stories

Essentially any time spent reading with a baby should be viewed like watching an episode of The Only Way Is Essex - nothing sensible, clever or barely coherent is going to happen. All you'll get is incoherent babbling and the overriding wish for the experience to be over (very) quickly.
Stories are everything these days. The proliferation of social media has allowed everybody to share their lives, telling
Sometimes it is the stories you hear of people who you know the least about, who you are furthest connected to, that touch you the most deeply; suffering or tragedy of another that makes you pause momentarily- and alters your sense of perspective thereon. This handful of little stories shared by LGBT+ Jamaicans exposes their struggle to live, love and be treated equally in a homophobic homeland, and sheds light on the key to survival that strings them together.
As a kid with AS, who suffered from limited empathy and theory of mind as a result, stories were always how I understood the world. I learnt empathy through fictional characters, through taking dilemmas I found in stories and applying them to my real life. (This created some problems when I went through the customary Enid Blyton phase. Most people don't describe things as "spiffing.")
I've been involved in several books that deal with sadness, one is even called 'The Sad Book'. It dealt with my feelings about my son's death. There is no happy ending. He doesn't come back to life. My first reason for writing it was because I wanted to sort out how I felt. The second was that children were asking me how I felt and I owed it to them to answer them straight. A third reason has emerged as people have started to read the book to each other: it gives people a chance to say what kind of feelings they have, how they've responded to loss or how they are handling feelings of sadness.
In the turbulence of our current social and political climate, stories are as important as ever. They offer gateways, mirrors and alternative possibilities, insights to ourselves and others, pathways and tools to reimagine our lives and realities.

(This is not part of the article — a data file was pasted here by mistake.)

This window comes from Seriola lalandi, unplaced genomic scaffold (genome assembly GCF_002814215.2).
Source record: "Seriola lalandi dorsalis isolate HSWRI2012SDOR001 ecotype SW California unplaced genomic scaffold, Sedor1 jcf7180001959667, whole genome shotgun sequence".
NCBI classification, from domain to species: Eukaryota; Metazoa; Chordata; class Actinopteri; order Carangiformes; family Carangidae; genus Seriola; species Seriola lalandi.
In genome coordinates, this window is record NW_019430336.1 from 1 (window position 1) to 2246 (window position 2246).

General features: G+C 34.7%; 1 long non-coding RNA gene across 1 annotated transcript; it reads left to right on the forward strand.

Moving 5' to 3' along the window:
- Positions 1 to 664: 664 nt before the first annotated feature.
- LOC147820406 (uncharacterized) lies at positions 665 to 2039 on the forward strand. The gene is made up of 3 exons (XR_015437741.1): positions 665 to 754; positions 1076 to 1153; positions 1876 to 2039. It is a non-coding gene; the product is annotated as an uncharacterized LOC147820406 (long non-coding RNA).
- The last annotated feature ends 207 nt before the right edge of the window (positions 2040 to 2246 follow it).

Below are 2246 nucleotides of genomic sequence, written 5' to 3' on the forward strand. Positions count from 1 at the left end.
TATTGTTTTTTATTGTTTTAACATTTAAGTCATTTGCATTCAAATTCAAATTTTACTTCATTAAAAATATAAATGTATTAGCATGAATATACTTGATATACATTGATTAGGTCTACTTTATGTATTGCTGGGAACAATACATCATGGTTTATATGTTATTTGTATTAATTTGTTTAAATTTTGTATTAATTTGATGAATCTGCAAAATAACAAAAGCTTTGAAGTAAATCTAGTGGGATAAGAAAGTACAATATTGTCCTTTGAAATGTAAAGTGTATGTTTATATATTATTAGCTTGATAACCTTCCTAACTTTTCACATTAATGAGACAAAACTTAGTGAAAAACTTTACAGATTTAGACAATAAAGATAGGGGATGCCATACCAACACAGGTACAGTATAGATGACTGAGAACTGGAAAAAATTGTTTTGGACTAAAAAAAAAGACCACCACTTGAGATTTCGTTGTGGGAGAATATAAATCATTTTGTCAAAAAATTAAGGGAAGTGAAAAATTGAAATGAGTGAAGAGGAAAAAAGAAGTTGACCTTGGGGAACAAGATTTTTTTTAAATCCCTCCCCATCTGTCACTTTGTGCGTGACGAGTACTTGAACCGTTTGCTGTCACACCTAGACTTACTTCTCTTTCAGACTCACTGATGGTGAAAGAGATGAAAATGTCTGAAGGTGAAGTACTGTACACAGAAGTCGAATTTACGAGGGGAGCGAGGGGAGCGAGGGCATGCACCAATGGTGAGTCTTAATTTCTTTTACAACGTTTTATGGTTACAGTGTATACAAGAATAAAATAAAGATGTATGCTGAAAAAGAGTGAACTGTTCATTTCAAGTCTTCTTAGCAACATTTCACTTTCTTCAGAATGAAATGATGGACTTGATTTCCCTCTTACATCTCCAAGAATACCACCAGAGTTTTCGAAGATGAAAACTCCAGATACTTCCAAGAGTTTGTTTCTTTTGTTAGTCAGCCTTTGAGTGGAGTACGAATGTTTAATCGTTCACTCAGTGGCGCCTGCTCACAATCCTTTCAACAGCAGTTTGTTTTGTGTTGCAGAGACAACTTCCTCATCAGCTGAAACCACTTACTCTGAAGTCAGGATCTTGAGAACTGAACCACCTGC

As a contentious U.S. election took over the news worldwide in 2016, teachers told us they wanted an app that more directly helped them prompt conversations about empathy with kids. Angry political speech that was dividing the country was trickling down into classrooms
all women everywhere As a black straight woman, from a working class background in Britain, my story may be very different to that of another woman who has not had to experience the same forms of discrimination. All stories are valid, illuminate our experience and highlight the diversity within diversity.
I was always writing when I was growing up in care. Not just creative writing, but also writing lots of letters to my social workers and to charities about my situation and what should be happening. I believe that all children in care want to write their story. It gives back some form of control, as when you're in care everything is written about you in your social services file which you don't always see. This builds a drive within to get our stories heard.
There are only seven types of story in the world. And thanks to the books we read, and the films and TV shows we watch, we've experienced them all hundreds of times...